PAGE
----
Although gay, lesbian, and queer theory are related practices, the three terms delineate separate emphases marked by different assumptions about the relationship between gender and sexuality.
The Harlem Renaissance, an African-American literary movement of the 1920s and 1930s, included several important gay and lesbian writers.
Oscar Wilde is important both as an accomplished writer and as a symbolic figure who exemplified a way of being homosexual at a pivotal moment in the emergence of gay consciousness.
Langston Hughes, whose literary legacy is enormous and varied, was closeted, but homosexuality was an important influence on his literary imagination, and many of his poems may be read as gay texts.
Conflicted over his own sexuality, Tennessee Williams wrote directly about homosexuality only in his short stories, his poetry, and his late plays.
Erotic and pornographic works have been written in many cultures since ancient times and recently have flourished with the relaxation of censorship.
Feminist literary theory is a complex, dynamic area of study that draws from a wide range of critical theories.
James Baldwin, a pioneering figure in twentieth-century literature, wrote sustained and articulate challenges to American racism and mandatory heterosexuality.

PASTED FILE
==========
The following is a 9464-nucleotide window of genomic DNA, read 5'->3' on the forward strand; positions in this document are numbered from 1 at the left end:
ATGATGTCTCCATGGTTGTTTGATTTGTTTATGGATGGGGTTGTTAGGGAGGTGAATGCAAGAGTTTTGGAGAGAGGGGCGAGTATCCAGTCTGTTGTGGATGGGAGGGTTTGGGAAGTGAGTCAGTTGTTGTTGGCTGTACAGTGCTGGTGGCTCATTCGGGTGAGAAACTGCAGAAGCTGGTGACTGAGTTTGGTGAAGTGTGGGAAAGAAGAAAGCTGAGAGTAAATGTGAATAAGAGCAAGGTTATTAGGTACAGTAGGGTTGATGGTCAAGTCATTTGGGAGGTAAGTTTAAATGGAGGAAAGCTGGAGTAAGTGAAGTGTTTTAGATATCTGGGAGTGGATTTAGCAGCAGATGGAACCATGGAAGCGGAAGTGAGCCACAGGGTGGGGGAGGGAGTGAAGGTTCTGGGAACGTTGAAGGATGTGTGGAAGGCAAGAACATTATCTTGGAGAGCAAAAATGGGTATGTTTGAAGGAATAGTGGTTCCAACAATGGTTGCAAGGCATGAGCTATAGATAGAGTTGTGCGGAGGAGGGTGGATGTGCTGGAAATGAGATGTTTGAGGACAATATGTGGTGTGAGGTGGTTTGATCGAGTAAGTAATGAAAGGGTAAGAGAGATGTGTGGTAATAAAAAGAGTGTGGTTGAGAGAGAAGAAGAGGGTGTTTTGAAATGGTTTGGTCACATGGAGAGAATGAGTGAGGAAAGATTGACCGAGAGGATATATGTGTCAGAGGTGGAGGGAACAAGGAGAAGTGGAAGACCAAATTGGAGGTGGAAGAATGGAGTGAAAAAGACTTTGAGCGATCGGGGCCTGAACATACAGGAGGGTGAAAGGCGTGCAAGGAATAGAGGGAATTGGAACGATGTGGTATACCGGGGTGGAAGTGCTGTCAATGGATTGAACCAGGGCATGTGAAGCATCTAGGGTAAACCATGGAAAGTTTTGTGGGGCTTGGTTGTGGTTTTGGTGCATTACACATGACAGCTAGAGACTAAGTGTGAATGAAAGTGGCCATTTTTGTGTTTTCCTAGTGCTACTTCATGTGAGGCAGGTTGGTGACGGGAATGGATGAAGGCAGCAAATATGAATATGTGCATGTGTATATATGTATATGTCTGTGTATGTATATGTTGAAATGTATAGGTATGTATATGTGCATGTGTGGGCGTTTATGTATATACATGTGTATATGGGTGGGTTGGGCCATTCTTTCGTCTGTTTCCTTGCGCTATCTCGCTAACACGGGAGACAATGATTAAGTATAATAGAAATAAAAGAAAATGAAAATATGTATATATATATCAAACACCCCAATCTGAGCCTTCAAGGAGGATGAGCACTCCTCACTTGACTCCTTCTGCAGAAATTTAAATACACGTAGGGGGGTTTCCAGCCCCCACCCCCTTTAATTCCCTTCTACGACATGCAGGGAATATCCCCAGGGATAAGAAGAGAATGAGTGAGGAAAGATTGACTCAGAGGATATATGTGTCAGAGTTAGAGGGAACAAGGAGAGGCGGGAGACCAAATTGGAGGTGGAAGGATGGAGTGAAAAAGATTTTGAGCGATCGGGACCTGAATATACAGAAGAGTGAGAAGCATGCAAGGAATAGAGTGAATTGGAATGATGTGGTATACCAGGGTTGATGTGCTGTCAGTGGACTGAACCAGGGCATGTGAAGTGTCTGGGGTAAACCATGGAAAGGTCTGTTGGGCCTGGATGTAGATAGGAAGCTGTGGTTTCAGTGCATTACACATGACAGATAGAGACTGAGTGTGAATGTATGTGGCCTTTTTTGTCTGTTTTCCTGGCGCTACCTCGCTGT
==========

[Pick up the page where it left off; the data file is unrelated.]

In the election of November 5, 2013, Ed Murray is expected to coast to a decisive victory in his bid to become Seattle's first openly gay mayor. Murray, who was the chief sponsor of Washington's marriage equality bill that became law when it was approved state-wide in a November 2012 referendum, is Washington's Senate Majority Leader, a position to which he was elected by acclamation soon after the November election. He served eleven years in the state House of Representatives before being elected to the Senate in 2006. He has made his commitment to equal rights a cornerstone of his campaign for mayor.
In a story about the campaign for mayor of Seattle in the New York Times, Kirk Johnson notes that a recent poll has Murray leading incumbent Mayor Mike McGinn by 17 percentage points.
Johnson also notes that Murray may be benefiting from his sexual orientation. Not only does Seattle now surpass San Francisco in having the highest percentage of same-sex households among big cities in the nation--2.61 percent, compared with 2.46 in San Francisco--according to census figures, but Seattle also voted voted overwhelmingly in favor of the marriage equality bill.
Murray's first campaign ad introduced Murray walking with his husband Michael Shiosaki. The men were wed on August 10, 2013 in a traditional Episcopal ceremony at St. Mark's Cathedral near their home in Seattle's Capitol Hill district.
Murray's final campaign ad also closes with the same image of the two men walking together.
As Johnson describes the final television advertisement, "The ad features a parade of supporters not so subtly answering a question about their belief in Mr. Murray and the city's future under his leadership with the repeated refrain, 'I do.' The ad's final scene: a lesbian marriage."
Below is Murray's first campaign ad.
Below is Murray's final campaign ad.